Mostafa Kamal Majumder
Dhaka – I call my lone daughter ‘mom’. We have only one issue. The attachment we have for her cannot be compared with anything else. She has grown over the years and now works with the GP as a senior executive.
We are lucky to have had my mother living with with us in Dhaka for about a year which was also the last year of her life. I came to realise after sometime that in her presence I was calling both my mother and my daughter ‘mom’. My mother who was then 84 – breathed her last at the age of 85 – used to remain awake till I came back home every night after finishing work at my paper office. She used to fall asleep after confirming my arrival. Sometimes she used to ask for a glass of water or some medicine she had not taken by then.
My dauthers always rebukes me for getting back home late at night. She always wants me to sleep till late in the morning to make good the sleep deficit. She is also a late riser on weekend days. But never fails to start for office as early as 7-30 am on five other days of the week. Like my mother she monitors me, my food, my movement and affectionately remainds me of, what appears in her eyes, my lapses.
After several months of my mother being with us at our Dhaka home, I realised she responds everytime I call ‘Ammu’ or ‘Maa’ or ‘Ammi’. Sometimes when she realised that I actually called my daughter she used to exclaim, ‘o, the other ‘Ammu, what Ammu? did she rear him up? clean linens when he was small?’
These were effectionate exclamations of my mother. All her life she had been a hard working lady. Decendent of a noble family in Daudkandi under Comilla district she was married to my father – a scholar resident student at the Moslem High School, Dhaka – at an early age after finishing upper primary centre examination with distinction.
Ours was an agricultural family and my father was the living eldest among his brothers. His elder brother had died after doing his graduation in engineering from the Ahsanullah Engineering College, Dhaka. The responsibility of looking after my three other uncles, two aunties, our grandmother and a large farm estate was on my father, and in turn on my mother.
My mother had made sure, all of us – ten siblings – went to the school only after learning the skills of reading and writing at home. It does not mean she had enought time to remain busy only with us. She had to ensure everyone else in the family, including regular farm workers, the Iman of mosque and the house teacher had their meals and other family care. Also whether the fruit bearing plants and home backyard vegetables, the pountry fowls were taken care of. Or was fish caught from ponds for the main meals.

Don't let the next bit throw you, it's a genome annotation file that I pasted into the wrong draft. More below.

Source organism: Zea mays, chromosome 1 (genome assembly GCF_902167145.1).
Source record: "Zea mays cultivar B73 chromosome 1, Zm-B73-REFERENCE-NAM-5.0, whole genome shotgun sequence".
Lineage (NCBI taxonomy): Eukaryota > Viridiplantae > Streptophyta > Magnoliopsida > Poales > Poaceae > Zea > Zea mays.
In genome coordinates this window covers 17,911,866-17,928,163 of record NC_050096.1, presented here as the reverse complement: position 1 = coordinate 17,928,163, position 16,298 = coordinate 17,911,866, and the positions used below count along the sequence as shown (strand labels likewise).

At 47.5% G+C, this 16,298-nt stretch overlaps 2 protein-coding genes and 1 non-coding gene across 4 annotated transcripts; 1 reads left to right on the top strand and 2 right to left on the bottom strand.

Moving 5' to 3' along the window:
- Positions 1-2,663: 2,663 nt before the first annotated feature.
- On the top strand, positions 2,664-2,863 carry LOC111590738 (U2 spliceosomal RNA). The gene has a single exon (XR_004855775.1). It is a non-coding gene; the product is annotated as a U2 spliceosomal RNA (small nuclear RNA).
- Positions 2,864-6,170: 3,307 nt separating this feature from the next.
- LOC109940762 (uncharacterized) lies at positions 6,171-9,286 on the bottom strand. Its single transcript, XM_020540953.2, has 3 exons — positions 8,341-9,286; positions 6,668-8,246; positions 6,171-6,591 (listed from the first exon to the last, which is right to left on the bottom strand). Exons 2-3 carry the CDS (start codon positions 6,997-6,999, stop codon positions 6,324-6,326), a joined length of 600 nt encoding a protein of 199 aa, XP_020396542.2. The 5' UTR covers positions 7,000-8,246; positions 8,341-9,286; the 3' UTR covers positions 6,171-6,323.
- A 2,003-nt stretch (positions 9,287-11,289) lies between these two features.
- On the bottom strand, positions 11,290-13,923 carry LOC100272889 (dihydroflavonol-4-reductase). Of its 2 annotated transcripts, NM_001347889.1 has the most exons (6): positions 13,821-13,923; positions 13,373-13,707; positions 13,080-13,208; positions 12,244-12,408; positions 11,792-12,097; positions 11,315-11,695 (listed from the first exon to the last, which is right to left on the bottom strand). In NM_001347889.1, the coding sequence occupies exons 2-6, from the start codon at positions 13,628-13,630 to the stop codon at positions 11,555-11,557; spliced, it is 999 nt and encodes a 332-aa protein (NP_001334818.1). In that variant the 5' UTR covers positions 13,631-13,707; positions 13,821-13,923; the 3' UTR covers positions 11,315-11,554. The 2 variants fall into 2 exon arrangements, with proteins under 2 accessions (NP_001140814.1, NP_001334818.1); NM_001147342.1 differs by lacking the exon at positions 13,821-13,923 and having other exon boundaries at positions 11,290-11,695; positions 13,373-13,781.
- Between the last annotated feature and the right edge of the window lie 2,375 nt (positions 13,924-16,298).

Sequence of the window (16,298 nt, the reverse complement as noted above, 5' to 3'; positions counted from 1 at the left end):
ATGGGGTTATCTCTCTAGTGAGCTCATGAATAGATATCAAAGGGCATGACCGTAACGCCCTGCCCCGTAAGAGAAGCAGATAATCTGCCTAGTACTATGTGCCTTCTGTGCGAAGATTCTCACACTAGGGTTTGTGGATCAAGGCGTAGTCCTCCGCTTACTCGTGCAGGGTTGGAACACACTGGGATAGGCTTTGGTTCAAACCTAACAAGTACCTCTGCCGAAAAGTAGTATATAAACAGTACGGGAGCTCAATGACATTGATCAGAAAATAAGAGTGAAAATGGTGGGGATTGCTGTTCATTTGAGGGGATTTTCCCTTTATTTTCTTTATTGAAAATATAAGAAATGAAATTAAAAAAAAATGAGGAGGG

Alongside discharging all her responsibilities of the joint family, she used to tend us, take care of our knowledge of surroundings, the alphabets and made time to tell us stories. Sometimes she used to become annoyed if we sought extra attention or care at the time of cooking or other important family work.
I recall one day my mother’s annoyance made me angry and I set off for my high school without taking food. My elder brother followed suit. None at the school knew we remained unfed. We were called by our ‘Pandit Sir’ at the leisure hour from our class room to the school office room where my farther had brought us food, cooked by my mother, in tiffin careers. The school was little over two kilometres away from our home, and my father came on foot carrying the food in his hands. My father died in May 2007, and my mother in February last year.
I have my small mom now who takes care of me. She is the second administrator at our home. Sometimes she supersedes her mother, my wife. But I miss my mother who used to joke at my small mom saying, ‘mom without any pain. How many times you have cleaned his dirty linen?’ Today my small mom has entered the operation theatre for a caesarean section as the time for normal delivery of her first issue has exceeded five days. May Allah bless her, my only remaining mom.